In light of a separate article published by Reuters from Entrepenaurer.com, corporate insurance hikes should come as no surprise. In late September, Reuters chronicled the results of an annual healthcare survey by the Kaiser Family Foundation and the Health Research and Education Trust. According to the survey, the average annual premium for family coverage sponsored by an employer rose 9% from 2010 to 2011 and individual plans of a similar nature rose by 8% from 2010 to 2011. Over the course of the last ten years, there has been a 134% increase in the cost of health care premiums.
In a statement from Wal-Mart spokesman Greg Rossiter, he looks to the United States government to ease the burden of increasing healthcare costs, “Our country needs to find a way to reduce the cost of healthcare, particularly in this economy.” However, according to some small business owners, some of the new health care laws are actually creating the dramatic increases in healthcare costs. According to the study by the Kaiser Foundation and the Health Research and Education Trust, 1.5 percentage points of the 9% increase in healthcare premiums can be retraced to elements of health care laws.
While it remains to be seen how many other businesses or corporations may or may not be cutting healthcare benefits in 2012, a survey conducted by Mercer projects only 5.4% increase in health benefits costs for 2012.
The latest Thomson Reuters-NPR Health Poll reveals that one in five households have at least one member with a food allergy or intolerance. Interestingly food allergies are more prevalent among respondents under 35 years. Why do you think that is?
In any case, the most common intolerance seems to be for milk and milk products. Find out what else people are intolerant to by reading the full story here.
In an unscheduled appearance, former US President Bill Clinton appeared at the Aspen Ideas Festival yesterday afternoon and talked about jobs, the debt ceiling, and Medicare.
On jobs, he pointed out that 3 million jobs are posted for hire, but are being filled at about half the rate of previous recessions. It’s important to bring back construction and manufacturing, not just service jobs. Banks need to lend and companies need to borrow to accelerate this. IT was the job growth engine of the 1990s, but not now. In the 2000s, jobs could have come from the energy sector but there was a lack of investment in alternative energy, and this was a lost opportunity.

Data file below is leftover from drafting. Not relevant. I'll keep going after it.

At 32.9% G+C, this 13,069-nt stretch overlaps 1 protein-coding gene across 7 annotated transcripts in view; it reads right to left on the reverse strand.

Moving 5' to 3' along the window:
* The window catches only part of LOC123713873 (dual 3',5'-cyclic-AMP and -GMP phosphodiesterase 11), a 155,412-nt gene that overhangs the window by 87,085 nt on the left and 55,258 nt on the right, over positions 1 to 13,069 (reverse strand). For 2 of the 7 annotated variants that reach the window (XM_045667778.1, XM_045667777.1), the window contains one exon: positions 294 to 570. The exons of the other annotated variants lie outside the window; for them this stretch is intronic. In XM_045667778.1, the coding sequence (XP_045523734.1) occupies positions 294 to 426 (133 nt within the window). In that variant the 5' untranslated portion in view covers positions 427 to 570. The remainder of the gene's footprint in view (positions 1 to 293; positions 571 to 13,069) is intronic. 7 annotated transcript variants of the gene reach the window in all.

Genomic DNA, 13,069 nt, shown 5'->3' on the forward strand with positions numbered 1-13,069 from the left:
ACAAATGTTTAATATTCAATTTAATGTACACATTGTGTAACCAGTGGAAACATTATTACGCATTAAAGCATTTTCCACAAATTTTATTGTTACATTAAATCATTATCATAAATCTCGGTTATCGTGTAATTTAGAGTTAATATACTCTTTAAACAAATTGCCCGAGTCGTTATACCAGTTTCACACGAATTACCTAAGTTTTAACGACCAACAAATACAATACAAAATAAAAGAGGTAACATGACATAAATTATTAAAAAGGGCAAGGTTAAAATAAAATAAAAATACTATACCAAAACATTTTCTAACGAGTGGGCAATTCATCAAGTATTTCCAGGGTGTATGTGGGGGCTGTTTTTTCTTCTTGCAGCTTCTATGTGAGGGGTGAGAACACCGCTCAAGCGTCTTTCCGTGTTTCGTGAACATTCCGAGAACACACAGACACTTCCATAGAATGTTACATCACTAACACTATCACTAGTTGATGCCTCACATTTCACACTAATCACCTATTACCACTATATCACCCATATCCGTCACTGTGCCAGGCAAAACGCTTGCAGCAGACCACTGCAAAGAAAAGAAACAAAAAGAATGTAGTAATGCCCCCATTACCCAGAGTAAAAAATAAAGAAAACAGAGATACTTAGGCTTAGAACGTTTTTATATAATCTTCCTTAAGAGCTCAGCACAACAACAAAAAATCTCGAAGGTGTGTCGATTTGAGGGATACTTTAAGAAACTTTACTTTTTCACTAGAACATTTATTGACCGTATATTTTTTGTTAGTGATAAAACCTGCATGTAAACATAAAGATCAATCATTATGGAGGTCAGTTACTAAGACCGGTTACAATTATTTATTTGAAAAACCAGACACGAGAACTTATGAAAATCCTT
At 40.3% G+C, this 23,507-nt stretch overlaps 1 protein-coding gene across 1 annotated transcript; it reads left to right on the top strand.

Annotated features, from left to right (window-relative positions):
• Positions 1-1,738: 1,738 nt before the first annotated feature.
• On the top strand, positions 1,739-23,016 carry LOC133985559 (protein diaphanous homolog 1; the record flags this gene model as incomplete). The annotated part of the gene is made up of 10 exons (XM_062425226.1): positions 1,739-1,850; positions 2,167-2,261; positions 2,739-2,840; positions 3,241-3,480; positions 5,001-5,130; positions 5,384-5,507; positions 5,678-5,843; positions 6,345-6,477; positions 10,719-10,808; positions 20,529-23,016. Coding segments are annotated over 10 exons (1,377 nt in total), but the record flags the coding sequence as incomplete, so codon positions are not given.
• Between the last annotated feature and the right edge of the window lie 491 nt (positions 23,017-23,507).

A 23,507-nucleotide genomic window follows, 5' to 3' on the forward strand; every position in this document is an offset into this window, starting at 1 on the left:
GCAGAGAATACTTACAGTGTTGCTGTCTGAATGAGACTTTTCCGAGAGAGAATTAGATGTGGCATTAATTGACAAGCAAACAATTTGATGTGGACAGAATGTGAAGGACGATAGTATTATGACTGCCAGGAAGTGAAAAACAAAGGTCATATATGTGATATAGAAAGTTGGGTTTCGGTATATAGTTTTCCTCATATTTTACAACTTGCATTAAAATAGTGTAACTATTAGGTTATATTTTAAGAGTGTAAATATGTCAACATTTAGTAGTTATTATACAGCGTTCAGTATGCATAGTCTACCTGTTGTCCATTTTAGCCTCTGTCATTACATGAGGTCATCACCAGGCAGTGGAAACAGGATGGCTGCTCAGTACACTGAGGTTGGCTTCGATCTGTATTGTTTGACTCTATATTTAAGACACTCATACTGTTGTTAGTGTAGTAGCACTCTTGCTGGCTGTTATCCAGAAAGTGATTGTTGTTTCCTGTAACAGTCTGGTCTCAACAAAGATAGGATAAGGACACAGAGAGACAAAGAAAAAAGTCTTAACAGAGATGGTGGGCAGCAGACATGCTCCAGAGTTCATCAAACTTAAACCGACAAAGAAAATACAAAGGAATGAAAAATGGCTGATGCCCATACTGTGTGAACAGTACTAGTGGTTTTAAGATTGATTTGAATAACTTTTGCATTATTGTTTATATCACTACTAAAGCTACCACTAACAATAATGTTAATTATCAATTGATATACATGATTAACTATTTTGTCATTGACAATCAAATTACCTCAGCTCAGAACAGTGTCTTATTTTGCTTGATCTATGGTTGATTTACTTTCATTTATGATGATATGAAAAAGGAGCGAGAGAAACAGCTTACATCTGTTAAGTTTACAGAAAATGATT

In the 2010s, President Clinton seemed to feel that the US is even less well-placed. Many people have swallowed the GOP message that government is the problem, while corporations feel no responsibility towards the state, only their shareholders. Business schools have certainly followed Friedman in teaching this view, stressing the claims of fiduciary responsibility, while in the US and much of the Western World, corporations are increasingly treated as persons under the law.
The debt ceiling debate was clearly a source of ire. Congress has already voted to incur debt by spending money, so how can it now refuse to raise the ceiling? (more…)
Sidebar on Jean MacQuarrie of Thomson Reuters Testifying at the House Oversight & Government Reform Hearing
CLEAR for Healthcare Fraud: most comprehensive solution for fraud and abuse detection market
CLEAR, the powerful public and proprietary records service and investigative suite from Thomson Reuters, is well-regarded among law enforcement and government investigative professionals for helping nab criminals and recover missing children. Now, the business has introduced a new version of the service to aid in the recovery of the $60 billion that the National Health Care Anti-Fraud Association estimates is lost each year to fraud.
CLEAR for Healthcare Fraud takes specific industry data and key provider content such as NPI (National Provider Identifier) numbers, sanctions data and professional licensing information, and combines it with a deep collection of utility records, cell phone data and other public records, to provide a powerful search tool that can pinpoint not just minor data aberrations, but true inconsistencies warranting further investigation. The results of those investigations can help remove fraudulent healthcare providers from Medicare and Medicaid payrolls and recover billions of dollars in wasteful spending.
CLEAR for Healthcare Fraud offers the fraud, waste and abuse detection market its most comprehensive solution to date, including more live gateways to real-time data as well as Web analytics that combine public records data with Web search capabilities. The business is uniquely positioned to combine market expertise and unique content sets from across Thomson Reuters to provide customers with a new level of power in the healthcare fraud, waste and abuse mitigation space.
Thomson Reuters Micromedex has just released a new iPhone® application that gives clinicians mobile access to clinical reference information for monitoring drug interactions. The new application, Micromedex Drug Interactions, enables clinicians to check up to 50 patient medications simultaneously for potentially harmful interactions. Severity ratings are assigned to each interaction ranging from contraindicated to minor. Additionally, users can see why the drugs in question interact, how the results of those interactions will present in the patient, and recommendations for monitoring patient outcomes.
“As the use of mobile devices increase in clinical settings, it becomes increasingly important for our applications to be accessible that way,” said Thomas Hegelund, executive vice president at Thomson Reuters.
Both the Micromedex Drug Interactions and Drug Information applications are currently available for iPhone, iPad®, and iPod® touch. Releases for the Android operating system are planned for later this year. For more information and to download each application, clinicians can go to www.micromedex.com/mobile.